How is this for an industrious undertaking? New York City will be unveiling a wide-sweeping project to reduce pedestrian injuries and fatality including those in school zones.
It's all part of an initiative set into action by Sadik-Khan in 2008 to reduce traffic fatalities by 3 percent each year through 2030. The new plan announced today will have the city take a multi-step approach. Included is: installing countdown pedestrian signals at 1,500 intersections; re-engineer 60 miles of streets for greater pedestrian safety, according to corridor crash data; re-engineer 20 intersections for pedestrian safety on major two-way streets; launching a pilot program to test the safety performance of neighborhood 20 mph zone; and implementing pilot program to improve visibility at left turns along avenues in Manhattan.
A new program erected earlier this month opens up streets, or more aptly closes them to motorists, for bicyclists on each Saturday in August has also erected national attention.
While debate remains among the city's residents on who is at fault for the spike in pedestrian deaths and serious injuries, whether they be the result of bad drivers or bad bicyclists, some interesting results from the survey are emerging. Especially of note for school transporters, 79 percent of crashes that result in pedestrian fatalities or injuries involve private vehicles and that taxis, trucks and buses are not the main culprits. Also, male students between the ages of 5 and 17 is one of the groups that account for the most pedestrian deaths.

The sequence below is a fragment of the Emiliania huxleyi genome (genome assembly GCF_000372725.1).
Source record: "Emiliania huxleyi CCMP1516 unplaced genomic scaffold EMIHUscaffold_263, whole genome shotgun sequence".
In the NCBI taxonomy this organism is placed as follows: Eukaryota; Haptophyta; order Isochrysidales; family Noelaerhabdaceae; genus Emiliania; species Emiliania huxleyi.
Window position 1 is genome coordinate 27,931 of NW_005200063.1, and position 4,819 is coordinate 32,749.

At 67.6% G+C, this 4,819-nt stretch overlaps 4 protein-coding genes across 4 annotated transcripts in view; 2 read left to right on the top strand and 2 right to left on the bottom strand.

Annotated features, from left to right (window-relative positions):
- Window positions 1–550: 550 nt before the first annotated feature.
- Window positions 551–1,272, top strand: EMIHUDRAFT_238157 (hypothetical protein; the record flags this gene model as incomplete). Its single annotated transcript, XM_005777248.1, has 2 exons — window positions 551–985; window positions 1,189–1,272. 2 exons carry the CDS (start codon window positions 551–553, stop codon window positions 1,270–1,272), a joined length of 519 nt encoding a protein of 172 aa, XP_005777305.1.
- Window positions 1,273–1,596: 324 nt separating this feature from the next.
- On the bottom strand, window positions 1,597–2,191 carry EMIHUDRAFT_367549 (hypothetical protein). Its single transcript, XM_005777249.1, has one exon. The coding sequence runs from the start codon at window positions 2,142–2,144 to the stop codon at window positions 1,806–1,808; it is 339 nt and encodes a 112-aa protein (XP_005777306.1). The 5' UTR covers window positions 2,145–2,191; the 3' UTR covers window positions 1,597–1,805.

Already implemented city-wide are signs that warn everyone of intersections where there have already been pedestrian fatalities. Also on the rise are the number of slow-traffic zones near schools, which are expected to triple. How this all could positively affect the experience of school children who both walk or bike to and from school as well as those who load and unload the school bus remains to be seen. But, as pointed out, this emerging program is being called the "most statistically ambitious ever undertaken by a U.S. city."